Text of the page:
Tuesday, 11 August 2015

Some facts about the “widespread” doping in Kenya, alleged by the German Journalist:


A fan of Kenyan athletics sent me an email yesterday following on the documentary about the alleged doping by athletes in Kenya. She wanted to know if I knew anything about it, at the same time wondering why a German journalist could fly into the country and stumble on some damning evidences that most of the journalists who have been in Kenya for many years, an example being her, the sender of the email from France who has been frequenting Kenya for over 25 years now, have failed to notice all along. It is not only her who was shocked by the documentary, I also was, and a number of other  people who have been around the Kenyan athletes for many years.... when I say many, I am talking of over 20 years.
All I can reply concerning that, is to state the facts: 
   

  1. A German journalist, who took a trip for a few days to Kenya and did some investigations, in his own ways, believes that there is widespread doping in Kenya. He created a documentary on it.
  2. Brother Colm O’Connel, a coach who has lived in Kenya for about 40 years, in the same compound with many great Kenyan runners, does not believe so. He thinks that the instances of doping are “extremely rare.” Here are some quotations from an interview I had with him in the recent past: a. Most of the elite athletes here in Kenya get tested up to 15 times every year. Also, the process of anti-doping testing is sophisticated and I cannot think that advanced doping services which might be able to influence the results can be available here in Kenya.” b.“On the doctors that specialize in doping in Kenya, any doctor anywhere else in the world knows what drugs can be used for, and if a doctor in Kenya can help athletes dope, then doctors anywhere else in the world can as well do that.”
  3. Myself, for about 10 years I have been in most of the Kenyan training camps training as an athlete and despite the tough competition I get when I run against fellow runners in competitions, I still haven’t found any proof to indicating that other athletes are doping.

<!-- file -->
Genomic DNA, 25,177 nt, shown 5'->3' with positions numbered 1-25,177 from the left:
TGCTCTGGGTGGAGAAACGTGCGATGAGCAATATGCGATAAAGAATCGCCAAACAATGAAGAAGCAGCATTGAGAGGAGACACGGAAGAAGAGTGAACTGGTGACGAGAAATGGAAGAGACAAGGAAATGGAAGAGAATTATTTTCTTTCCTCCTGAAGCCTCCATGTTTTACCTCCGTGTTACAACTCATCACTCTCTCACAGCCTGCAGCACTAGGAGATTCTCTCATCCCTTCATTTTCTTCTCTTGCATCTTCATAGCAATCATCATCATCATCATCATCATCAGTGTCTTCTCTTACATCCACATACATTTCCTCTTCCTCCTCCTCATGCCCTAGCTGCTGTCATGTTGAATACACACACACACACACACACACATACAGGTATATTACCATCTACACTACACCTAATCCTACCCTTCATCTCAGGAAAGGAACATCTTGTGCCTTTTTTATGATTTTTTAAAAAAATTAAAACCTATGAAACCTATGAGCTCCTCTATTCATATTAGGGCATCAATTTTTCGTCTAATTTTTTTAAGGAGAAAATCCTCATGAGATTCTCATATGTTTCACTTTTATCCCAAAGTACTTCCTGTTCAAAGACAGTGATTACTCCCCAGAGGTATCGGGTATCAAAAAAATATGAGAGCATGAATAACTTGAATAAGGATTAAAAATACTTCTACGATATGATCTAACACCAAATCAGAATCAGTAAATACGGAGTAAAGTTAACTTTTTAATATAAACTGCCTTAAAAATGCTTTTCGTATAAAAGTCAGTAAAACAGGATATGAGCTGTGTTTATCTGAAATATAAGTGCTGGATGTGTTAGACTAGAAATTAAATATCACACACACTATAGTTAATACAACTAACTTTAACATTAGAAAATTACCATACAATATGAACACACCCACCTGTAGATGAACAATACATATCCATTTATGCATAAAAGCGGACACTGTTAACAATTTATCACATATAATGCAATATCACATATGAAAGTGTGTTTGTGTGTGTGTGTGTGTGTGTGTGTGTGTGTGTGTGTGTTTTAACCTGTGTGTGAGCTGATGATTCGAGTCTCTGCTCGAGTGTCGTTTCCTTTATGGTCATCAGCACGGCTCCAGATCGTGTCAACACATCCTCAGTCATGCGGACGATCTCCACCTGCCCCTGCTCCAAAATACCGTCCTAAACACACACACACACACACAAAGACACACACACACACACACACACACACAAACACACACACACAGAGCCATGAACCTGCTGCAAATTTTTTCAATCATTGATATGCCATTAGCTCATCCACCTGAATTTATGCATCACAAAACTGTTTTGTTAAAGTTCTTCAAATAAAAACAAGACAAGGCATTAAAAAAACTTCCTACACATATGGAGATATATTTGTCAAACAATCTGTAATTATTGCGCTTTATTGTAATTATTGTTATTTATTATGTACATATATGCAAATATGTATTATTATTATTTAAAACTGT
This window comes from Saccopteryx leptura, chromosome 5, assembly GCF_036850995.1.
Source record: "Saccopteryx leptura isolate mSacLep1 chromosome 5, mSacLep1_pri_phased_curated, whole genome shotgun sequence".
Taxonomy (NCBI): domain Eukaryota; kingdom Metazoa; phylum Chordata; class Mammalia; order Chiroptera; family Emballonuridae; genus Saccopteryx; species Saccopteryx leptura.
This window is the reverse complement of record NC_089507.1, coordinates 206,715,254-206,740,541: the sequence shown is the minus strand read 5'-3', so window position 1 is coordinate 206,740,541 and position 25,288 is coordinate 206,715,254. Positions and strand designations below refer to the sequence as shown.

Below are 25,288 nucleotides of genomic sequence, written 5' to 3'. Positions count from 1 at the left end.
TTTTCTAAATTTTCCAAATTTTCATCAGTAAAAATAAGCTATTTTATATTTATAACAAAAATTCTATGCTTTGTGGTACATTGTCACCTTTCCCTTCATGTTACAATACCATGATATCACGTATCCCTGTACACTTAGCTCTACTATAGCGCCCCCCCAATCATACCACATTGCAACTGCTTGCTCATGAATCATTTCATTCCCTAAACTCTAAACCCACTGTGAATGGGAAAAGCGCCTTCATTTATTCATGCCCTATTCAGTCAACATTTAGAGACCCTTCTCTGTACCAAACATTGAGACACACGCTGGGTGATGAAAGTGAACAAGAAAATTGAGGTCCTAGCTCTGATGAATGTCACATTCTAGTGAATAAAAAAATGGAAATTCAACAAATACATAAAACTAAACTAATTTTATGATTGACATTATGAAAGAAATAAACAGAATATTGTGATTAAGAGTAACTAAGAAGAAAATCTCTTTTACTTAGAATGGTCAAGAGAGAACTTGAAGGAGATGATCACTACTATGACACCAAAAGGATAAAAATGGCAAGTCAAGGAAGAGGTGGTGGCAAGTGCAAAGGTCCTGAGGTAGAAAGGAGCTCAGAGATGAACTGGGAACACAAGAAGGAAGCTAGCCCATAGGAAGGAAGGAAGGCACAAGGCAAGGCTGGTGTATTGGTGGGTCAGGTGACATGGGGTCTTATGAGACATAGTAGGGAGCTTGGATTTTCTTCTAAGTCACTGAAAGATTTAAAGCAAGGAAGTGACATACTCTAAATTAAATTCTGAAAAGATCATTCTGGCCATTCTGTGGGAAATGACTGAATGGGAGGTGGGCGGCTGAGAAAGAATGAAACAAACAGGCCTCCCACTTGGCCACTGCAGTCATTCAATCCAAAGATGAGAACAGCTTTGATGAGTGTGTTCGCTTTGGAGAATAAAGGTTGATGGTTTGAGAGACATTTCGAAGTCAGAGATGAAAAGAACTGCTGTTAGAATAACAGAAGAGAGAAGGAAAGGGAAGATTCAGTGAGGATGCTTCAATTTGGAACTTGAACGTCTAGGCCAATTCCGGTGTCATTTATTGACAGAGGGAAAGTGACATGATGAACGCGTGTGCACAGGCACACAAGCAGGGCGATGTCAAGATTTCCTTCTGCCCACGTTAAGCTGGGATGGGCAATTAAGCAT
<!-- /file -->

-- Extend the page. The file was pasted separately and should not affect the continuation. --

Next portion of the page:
4. Most of the current world and Olympic champions are my personal friends and training mates. They even at times trust me with sensitive information like their passwords to email accounts and roles to manage their Facebook pages in which I get to read their messages, etc. I believe I would have seen anything suspicious if they doped, or they would have told me to try something fishy too.
  5. The 38-member Foundation Board < https://www.wada-ama.org/en/who-we-are/governance/foundation-board>, WADA's supreme decision-making body does not have a single Kenya included in it. Is there any reason why they should not work on the “evidence” by the German reporter and ban those implicated, if the evidence is substantial?
  6. Success stories of most Kenyan runners have been that of rags to riches, with some even running barefoot because they cannot afford running shoes. If they can afford the money for the drugs, surely they would have enough money to buy one pair of shoes for themselves.
  7. Kenyan athletes are usually tested in the same places; camps and competition venues. They often compete against each other in big competitions, and if one would see a foul play by the other, they would probably report their concerns to the relevant authorities to act. I was holding a bag for one athlete outside the doping control office in Kasarani Stadium, Nairobi after the trials. Almost all the athletes who had made the team to the world championships and those they had defeated were all in the same queue.